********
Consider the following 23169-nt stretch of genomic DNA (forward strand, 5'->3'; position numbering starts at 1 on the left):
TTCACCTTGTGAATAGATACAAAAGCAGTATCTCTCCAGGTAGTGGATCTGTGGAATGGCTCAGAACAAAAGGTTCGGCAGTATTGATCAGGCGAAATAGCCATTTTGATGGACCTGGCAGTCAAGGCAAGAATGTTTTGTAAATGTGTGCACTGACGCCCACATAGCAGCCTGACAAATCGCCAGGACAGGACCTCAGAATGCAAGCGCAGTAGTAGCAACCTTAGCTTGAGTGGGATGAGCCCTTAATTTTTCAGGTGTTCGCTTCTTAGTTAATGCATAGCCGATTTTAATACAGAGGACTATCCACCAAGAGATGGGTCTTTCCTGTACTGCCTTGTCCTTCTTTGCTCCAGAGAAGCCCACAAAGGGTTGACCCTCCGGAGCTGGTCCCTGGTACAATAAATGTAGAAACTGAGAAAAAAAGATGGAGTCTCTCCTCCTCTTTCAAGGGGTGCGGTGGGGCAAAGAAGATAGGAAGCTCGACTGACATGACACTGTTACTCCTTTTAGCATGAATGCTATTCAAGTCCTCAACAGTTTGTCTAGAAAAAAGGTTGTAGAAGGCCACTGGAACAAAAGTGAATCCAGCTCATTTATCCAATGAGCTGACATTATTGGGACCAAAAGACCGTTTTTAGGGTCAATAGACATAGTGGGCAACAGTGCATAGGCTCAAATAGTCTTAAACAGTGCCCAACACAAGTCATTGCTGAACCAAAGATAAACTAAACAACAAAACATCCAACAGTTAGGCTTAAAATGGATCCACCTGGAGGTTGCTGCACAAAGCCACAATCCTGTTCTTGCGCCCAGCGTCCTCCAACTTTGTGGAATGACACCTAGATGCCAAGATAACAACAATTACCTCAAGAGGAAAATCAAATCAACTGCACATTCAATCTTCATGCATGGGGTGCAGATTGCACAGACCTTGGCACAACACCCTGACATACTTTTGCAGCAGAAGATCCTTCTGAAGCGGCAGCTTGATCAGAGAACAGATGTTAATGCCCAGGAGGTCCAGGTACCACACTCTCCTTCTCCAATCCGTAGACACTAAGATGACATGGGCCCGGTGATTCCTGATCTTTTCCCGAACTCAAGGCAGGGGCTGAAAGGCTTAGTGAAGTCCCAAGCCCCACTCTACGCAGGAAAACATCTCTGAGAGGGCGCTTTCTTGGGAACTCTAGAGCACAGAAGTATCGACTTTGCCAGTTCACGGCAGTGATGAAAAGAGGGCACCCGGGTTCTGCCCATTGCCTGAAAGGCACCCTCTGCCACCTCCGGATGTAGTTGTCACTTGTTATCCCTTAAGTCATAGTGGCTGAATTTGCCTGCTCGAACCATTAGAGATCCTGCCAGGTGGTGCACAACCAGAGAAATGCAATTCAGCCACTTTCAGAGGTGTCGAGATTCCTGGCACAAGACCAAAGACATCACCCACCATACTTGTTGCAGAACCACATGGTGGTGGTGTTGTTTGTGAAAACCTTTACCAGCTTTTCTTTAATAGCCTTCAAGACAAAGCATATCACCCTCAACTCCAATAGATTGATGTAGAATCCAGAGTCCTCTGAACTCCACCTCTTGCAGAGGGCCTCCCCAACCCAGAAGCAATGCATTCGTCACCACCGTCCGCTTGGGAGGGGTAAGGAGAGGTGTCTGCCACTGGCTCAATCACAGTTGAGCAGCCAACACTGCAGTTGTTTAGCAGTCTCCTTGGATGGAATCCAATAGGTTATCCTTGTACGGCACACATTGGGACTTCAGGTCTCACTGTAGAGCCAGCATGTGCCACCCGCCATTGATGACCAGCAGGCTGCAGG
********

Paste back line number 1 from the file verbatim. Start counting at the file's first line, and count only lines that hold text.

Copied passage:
Consider the following 23169-nt stretch of genomic DNA (forward strand, 5'->3'; position numbering starts at 1 on the left):